Under the terms of the Capitulations of Santa Fe, after his first voyage Columbus was appointed Viceroy and Governor of the Indies, which in practice entailed primarily the administration of the colonies in the island of Hispaniola, whose capital was established in Santo Domingo. By the end of his third voyage, Columbus was physically and mentally exhausted: his body was wracked by arthritis and his eyes by ophthalmia. In October 1499, he sent two ships to Spain, asking the Court of Spain to appoint a royal commissioner to help him govern. By then, accusations of tyranny and incompetence on the part of Columbus had also reached the Court.

The Court appointed Francisco de Bobadilla, a member of the Order of Calatrava, but not as the aide that Columbus had requested. Instead, Bobadilla was given complete control as governor from 1500 until his death in 1502. Arriving in Santo Domingo while Columbus was away, Bobadilla was immediately peppered with complaints about all three Columbus brothers: Christopher, Bartolomé, and Diego. Consuelo Varela, a Spanish historian, states: "Even those who loved him [Columbus] had to admit the atrocities that had taken place."

As a result of these testimonies and without being allowed a word in his own defense, Columbus, upon his return, had manacles placed on his arms and chains on his feet and was cast into prison to await return to Spain. He was 48 years old.

[Snip]

According to an uncatalogued document supposedly discovered very late in history purporting to be a record of Columbus's trial which contained the alleged testimony of 23 witnesses, Columbus regularly used barbaric acts of torture to govern Hispaniola.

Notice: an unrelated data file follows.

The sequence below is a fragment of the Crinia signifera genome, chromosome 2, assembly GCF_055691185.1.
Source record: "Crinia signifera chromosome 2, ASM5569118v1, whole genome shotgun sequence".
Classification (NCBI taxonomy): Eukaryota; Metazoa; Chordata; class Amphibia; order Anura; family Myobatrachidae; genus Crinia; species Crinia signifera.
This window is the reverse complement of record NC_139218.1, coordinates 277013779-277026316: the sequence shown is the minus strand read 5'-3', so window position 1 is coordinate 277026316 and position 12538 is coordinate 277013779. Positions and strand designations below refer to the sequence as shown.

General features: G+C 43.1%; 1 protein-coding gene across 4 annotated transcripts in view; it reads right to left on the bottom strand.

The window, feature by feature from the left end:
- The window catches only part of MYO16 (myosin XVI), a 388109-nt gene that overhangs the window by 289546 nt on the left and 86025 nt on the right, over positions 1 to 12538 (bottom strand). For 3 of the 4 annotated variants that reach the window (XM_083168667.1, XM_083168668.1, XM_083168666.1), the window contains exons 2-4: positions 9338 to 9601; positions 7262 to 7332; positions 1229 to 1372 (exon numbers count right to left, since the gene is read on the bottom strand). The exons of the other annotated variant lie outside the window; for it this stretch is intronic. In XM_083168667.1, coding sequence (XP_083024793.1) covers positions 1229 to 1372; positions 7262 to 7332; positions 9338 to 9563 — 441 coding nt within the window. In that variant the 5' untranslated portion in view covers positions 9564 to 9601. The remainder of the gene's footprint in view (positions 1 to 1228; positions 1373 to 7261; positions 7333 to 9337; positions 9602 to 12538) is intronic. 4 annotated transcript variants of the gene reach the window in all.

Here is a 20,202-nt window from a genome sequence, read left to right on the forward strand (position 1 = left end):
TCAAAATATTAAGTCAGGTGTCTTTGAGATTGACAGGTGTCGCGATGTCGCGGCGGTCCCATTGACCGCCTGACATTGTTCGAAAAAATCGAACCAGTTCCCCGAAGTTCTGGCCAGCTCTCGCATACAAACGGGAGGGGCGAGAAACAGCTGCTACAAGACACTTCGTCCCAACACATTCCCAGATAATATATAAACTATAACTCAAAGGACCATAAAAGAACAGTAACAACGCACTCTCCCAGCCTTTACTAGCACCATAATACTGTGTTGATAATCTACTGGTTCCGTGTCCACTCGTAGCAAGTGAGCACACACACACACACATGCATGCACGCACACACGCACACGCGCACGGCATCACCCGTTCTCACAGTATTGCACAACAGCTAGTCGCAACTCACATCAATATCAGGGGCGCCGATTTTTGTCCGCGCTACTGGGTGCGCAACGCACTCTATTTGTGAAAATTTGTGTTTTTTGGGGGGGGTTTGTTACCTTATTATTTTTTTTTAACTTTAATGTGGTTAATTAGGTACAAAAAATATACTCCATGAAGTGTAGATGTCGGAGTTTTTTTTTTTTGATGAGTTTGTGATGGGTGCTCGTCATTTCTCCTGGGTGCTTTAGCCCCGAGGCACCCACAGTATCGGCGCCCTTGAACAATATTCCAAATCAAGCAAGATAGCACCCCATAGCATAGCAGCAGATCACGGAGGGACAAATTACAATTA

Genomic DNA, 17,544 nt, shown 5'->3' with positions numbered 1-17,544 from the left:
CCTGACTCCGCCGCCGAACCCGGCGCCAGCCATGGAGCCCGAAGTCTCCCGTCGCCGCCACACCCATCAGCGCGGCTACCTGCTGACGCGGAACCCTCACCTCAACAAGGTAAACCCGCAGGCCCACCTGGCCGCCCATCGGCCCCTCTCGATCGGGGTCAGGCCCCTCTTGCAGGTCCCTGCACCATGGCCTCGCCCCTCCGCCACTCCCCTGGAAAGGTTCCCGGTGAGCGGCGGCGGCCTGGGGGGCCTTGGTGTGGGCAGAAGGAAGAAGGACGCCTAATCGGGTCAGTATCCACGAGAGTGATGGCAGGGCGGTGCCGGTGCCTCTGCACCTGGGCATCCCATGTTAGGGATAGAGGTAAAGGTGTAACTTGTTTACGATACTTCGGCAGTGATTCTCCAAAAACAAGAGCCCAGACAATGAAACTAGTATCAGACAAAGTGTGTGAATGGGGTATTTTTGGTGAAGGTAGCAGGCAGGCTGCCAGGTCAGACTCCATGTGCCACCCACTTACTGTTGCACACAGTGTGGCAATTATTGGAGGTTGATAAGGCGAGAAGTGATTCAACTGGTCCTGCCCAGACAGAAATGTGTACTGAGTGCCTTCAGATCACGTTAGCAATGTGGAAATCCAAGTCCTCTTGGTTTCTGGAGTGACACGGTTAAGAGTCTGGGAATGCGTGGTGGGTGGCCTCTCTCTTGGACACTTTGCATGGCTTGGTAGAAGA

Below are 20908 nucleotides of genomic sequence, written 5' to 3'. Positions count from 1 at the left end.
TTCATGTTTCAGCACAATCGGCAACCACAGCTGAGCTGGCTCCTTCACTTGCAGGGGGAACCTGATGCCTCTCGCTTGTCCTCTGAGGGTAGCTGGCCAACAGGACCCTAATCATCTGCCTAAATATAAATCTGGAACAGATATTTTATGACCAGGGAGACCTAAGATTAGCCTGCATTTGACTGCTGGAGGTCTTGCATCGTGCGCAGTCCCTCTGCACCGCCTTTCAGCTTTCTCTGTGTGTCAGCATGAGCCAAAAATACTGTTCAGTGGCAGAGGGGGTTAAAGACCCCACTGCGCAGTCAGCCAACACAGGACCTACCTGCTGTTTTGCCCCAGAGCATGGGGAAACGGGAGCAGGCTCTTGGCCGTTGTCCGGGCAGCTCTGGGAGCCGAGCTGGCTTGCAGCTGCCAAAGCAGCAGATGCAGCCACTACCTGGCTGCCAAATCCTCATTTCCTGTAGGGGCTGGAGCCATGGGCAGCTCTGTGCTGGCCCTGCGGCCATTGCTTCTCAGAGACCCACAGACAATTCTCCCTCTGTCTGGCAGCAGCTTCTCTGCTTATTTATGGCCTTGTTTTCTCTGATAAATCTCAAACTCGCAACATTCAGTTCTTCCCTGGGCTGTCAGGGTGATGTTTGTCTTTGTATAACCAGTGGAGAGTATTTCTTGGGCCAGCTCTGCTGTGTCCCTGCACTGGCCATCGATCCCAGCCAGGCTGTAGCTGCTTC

[End snip]

His own incompetence and savagery was so vast, that it angered even the Christians of his day (a sorry lot they were, too), and was brought back in chains without the ability to defend himself? This might have provoked outrage in the most sympathetic, excepting that he was one of the hugest bastards in history.

It’s a sorry state of affairs, when any country honors a savage like this. In fact – sign this petition. This monster deserves a footnote at best in the annals of history, but most certainly NOT a day in his alleged ‘honor’.

In fact, I’m somewhat in mind to seek out his grave, and piss on it.

Till the next post, then.

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1 comment:

Tim MacIver said...

Very well written article. However men were and always will be barbaric. Thankfully we have improved *somewhat* over time. However, I think it's unfair to single out Columbus. He was just a man of the time. Everyone else was probably equally as bad or worse. He was just in charge, and in the spotlight. As they say, power corrupts.

Once again, great article, I really enjoyed reading it!

Tim